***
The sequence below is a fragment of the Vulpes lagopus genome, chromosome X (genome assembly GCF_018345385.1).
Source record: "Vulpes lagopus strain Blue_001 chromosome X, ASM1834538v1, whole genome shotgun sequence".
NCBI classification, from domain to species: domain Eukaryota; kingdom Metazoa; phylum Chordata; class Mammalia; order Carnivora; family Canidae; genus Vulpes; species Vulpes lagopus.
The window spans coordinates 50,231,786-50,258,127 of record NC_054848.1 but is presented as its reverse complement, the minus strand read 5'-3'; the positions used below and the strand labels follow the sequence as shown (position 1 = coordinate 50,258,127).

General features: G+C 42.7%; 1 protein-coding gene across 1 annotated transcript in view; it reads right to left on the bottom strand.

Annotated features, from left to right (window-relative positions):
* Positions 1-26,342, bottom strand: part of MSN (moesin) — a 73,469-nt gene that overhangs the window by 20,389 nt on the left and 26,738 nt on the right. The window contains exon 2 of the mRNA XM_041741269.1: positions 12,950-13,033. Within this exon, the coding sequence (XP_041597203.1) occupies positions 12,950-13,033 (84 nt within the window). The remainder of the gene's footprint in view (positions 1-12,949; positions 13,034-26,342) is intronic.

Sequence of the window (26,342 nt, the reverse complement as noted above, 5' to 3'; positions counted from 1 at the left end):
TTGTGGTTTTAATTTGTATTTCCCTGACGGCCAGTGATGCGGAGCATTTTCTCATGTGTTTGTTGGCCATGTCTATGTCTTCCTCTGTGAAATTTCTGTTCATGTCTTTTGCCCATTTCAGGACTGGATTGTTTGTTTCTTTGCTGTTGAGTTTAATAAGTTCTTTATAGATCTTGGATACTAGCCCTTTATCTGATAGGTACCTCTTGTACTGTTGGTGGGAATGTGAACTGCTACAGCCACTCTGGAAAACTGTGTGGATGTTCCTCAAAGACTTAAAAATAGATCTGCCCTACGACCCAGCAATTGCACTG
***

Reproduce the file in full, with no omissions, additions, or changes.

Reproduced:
The sequence below is a fragment of the Vulpes lagopus genome, chromosome X (genome assembly GCF_018345385.1).
Source record: "Vulpes lagopus strain Blue_001 chromosome X, ASM1834538v1, whole genome shotgun sequence".
NCBI classification, from domain to species: domain Eukaryota; kingdom Metazoa; phylum Chordata; class Mammalia; order Carnivora; family Canidae; genus Vulpes; species Vulpes lagopus.
The window spans coordinates 50,231,786-50,258,127 of record NC_054848.1 but is presented as its reverse complement, the minus strand read 5'-3'; the positions used below and the strand labels follow the sequence as shown (position 1 = coordinate 50,258,127).

General features: G+C 42.7%; 1 protein-coding gene across 1 annotated transcript in view; it reads right to left on the bottom strand.

Annotated features, from left to right (window-relative positions):
* Positions 1-26,342, bottom strand: part of MSN (moesin) — a 73,469-nt gene that overhangs the window by 20,389 nt on the left and 26,738 nt on the right. The window contains exon 2 of the mRNA XM_041741269.1: positions 12,950-13,033. Within this exon, the coding sequence (XP_041597203.1) occupies positions 12,950-13,033 (84 nt within the window). The remainder of the gene's footprint in view (positions 1-12,949; positions 13,034-26,342) is intronic.

Sequence of the window (26,342 nt, the reverse complement as noted above, 5' to 3'; positions counted from 1 at the left end):
TTGTGGTTTTAATTTGTATTTCCCTGACGGCCAGTGATGCGGAGCATTTTCTCATGTGTTTGTTGGCCATGTCTATGTCTTCCTCTGTGAAATTTCTGTTCATGTCTTTTGCCCATTTCAGGACTGGATTGTTTGTTTCTTTGCTGTTGAGTTTAATAAGTTCTTTATAGATCTTGGATACTAGCCCTTTATCTGATAGGTACCTCTTGTACTGTTGGTGGGAATGTGAACTGCTACAGCCACTCTGGAAAACTGTGTGGATGTTCCTCAAAGACTTAAAAATAGATCTGCCCTACGACCCAGCAATTGCACTG